written by: Vanessa Conabee
Although Utah implemented state-wide alcohol prohibition in 1917, it faced heated opposition, particularly in Park City, which lost $22,000 from the sale of liquor licenses alone. When national Prohibition went into effect in 1920, local bootlegging operations sprung up—and thrived. Many hotels, soft drink parlors and pool halls became speakeasies to serve alcohol. Park City gave federal authorities control over investigations into illegal alcohol production and sales, but bootlegging only grew and expanded. By 1927, Park City was known as the “wettest spot in Utah,” with whiskey flowing freely throughout town. According to the Park City Museum archives, one raid uncovered over 1,500 gallons of booze in various establishments. But, without the funds or manpower to crack down on illegal operations, officers couldn’t keep up. By 1930, even the Park Record newspaper, once a staunch supporter of Prohibition, was silent on the issue until its repeal three years later.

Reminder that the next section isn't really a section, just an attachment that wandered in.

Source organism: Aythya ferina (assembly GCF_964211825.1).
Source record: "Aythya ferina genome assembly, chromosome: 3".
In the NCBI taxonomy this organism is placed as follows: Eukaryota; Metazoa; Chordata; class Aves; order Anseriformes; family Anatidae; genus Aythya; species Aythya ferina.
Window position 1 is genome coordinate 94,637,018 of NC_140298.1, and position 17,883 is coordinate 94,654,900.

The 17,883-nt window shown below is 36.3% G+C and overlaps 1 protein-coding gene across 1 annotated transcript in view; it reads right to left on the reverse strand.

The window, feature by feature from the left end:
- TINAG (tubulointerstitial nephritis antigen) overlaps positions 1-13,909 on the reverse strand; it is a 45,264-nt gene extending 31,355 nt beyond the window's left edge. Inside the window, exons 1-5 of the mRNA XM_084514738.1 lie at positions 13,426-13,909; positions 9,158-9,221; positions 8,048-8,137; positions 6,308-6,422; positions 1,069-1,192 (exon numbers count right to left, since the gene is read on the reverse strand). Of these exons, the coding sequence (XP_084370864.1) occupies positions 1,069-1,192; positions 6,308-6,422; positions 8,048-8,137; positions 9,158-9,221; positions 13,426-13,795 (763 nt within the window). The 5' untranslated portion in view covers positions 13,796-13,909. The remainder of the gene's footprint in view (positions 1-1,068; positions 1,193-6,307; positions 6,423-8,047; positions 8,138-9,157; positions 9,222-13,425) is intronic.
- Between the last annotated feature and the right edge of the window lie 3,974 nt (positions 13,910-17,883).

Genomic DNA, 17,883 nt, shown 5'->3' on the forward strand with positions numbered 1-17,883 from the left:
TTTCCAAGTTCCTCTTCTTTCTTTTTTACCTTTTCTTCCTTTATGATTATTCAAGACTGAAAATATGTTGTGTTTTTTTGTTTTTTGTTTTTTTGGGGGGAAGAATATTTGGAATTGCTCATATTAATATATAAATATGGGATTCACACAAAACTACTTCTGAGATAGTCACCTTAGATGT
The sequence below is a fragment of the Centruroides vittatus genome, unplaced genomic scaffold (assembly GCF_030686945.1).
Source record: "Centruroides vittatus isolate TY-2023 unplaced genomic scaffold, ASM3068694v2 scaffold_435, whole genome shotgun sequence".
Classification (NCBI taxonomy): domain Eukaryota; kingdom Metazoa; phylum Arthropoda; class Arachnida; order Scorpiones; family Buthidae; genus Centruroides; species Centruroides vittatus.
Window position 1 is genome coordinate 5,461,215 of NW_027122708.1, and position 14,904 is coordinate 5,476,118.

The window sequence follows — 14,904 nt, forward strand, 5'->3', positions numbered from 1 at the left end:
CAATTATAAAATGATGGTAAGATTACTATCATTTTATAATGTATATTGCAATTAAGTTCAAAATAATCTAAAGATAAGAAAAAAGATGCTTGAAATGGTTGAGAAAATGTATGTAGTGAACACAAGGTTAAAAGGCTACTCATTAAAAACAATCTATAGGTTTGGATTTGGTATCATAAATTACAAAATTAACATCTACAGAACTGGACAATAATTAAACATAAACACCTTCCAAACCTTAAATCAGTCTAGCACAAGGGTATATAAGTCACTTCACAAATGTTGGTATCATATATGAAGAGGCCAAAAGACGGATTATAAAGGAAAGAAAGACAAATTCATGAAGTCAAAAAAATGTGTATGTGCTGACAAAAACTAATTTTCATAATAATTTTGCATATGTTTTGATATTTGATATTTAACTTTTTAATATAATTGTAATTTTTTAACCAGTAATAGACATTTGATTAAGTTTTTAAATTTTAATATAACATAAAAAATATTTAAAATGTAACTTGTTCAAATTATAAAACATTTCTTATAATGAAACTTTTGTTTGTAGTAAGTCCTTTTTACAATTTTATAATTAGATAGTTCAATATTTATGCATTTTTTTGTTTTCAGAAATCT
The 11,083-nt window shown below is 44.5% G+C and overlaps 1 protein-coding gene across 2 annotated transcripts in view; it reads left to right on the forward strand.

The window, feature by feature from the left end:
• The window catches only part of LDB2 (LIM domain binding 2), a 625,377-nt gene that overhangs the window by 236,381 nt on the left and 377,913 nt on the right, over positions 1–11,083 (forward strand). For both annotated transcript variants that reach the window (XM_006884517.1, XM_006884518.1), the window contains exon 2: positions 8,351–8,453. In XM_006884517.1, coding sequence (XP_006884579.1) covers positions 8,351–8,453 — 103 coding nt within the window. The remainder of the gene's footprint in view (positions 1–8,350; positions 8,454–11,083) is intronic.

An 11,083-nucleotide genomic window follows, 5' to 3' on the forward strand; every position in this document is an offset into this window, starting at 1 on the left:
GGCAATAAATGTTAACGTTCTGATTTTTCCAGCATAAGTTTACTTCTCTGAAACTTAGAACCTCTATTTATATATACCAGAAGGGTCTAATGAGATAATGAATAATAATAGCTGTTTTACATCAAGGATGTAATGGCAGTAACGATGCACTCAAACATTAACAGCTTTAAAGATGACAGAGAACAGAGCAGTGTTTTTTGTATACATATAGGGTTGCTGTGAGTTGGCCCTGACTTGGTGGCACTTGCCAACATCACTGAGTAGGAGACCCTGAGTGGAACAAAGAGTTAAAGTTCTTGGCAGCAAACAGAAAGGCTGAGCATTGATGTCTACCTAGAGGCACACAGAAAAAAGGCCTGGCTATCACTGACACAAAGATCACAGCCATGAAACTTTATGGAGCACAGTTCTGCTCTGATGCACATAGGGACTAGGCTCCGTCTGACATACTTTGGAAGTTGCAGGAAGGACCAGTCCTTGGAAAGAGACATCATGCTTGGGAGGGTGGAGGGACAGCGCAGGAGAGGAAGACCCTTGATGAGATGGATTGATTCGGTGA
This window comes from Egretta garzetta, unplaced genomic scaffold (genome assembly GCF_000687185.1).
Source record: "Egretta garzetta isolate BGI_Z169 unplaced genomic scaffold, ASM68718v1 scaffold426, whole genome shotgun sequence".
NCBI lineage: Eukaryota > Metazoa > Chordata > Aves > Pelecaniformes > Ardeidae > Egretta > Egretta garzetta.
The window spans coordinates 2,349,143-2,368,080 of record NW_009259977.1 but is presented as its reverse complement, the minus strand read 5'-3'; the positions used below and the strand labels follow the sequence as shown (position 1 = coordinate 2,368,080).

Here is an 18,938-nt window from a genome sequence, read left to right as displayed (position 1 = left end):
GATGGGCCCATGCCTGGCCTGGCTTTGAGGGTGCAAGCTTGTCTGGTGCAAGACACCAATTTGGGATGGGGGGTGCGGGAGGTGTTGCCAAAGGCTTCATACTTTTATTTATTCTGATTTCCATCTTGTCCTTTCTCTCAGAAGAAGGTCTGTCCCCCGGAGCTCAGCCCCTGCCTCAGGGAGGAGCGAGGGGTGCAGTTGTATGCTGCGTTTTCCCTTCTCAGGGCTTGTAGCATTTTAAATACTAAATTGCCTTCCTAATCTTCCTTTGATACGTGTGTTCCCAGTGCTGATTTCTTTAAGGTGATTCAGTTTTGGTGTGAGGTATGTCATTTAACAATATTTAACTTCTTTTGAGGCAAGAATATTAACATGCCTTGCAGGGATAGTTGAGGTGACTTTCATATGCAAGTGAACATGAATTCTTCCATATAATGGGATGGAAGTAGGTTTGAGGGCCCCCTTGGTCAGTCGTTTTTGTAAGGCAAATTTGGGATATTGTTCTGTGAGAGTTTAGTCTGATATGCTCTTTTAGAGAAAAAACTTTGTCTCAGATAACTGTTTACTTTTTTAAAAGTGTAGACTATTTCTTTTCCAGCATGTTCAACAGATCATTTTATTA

photo: Park City Museum
See more inside our 2017 September/October Issue.